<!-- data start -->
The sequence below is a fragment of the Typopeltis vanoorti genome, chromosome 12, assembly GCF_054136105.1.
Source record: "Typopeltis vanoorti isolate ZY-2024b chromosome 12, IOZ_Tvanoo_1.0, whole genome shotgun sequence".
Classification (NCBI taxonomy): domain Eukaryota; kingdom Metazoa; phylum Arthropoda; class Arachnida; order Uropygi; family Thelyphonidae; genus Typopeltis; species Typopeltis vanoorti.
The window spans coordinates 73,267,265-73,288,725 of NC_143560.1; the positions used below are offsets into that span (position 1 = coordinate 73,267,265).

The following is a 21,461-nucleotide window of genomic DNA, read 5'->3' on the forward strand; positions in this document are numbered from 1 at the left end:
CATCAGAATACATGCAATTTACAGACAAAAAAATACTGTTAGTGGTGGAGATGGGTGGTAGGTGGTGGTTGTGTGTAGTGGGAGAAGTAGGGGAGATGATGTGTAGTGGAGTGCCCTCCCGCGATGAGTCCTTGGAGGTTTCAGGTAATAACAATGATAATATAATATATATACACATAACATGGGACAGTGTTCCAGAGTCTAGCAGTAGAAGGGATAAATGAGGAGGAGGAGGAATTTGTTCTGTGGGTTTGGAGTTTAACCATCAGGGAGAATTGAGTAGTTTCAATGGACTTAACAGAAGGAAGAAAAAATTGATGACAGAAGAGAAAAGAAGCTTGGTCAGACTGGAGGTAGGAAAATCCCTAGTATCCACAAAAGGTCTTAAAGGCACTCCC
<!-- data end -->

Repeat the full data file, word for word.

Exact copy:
The sequence below is a fragment of the Typopeltis vanoorti genome, chromosome 12, assembly GCF_054136105.1.
Source record: "Typopeltis vanoorti isolate ZY-2024b chromosome 12, IOZ_Tvanoo_1.0, whole genome shotgun sequence".
Classification (NCBI taxonomy): domain Eukaryota; kingdom Metazoa; phylum Arthropoda; class Arachnida; order Uropygi; family Thelyphonidae; genus Typopeltis; species Typopeltis vanoorti.
The window spans coordinates 73,267,265-73,288,725 of NC_143560.1; the positions used below are offsets into that span (position 1 = coordinate 73,267,265).

The following is a 21,461-nucleotide window of genomic DNA, read 5'->3' on the forward strand; positions in this document are numbered from 1 at the left end:
CATCAGAATACATGCAATTTACAGACAAAAAAATACTGTTAGTGGTGGAGATGGGTGGTAGGTGGTGGTTGTGTGTAGTGGGAGAAGTAGGGGAGATGATGTGTAGTGGAGTGCCCTCCCGCGATGAGTCCTTGGAGGTTTCAGGTAATAACAATGATAATATAATATATATACACATAACATGGGACAGTGTTCCAGAGTCTAGCAGTAGAAGGGATAAATGAGGAGGAGGAGGAATTTGTTCTGTGGGTTTGGAGTTTAACCATCAGGGAGAATTGAGTAGTTTCAATGGACTTAACAGAAGGAAGAAAAAATTGATGACAGAAGAGAAAAGAAGCTTGGTCAGACTGGAGGTAGGAAAATCCCTAGTATCCACAAAAGGTCTTAAAGGCACTCCC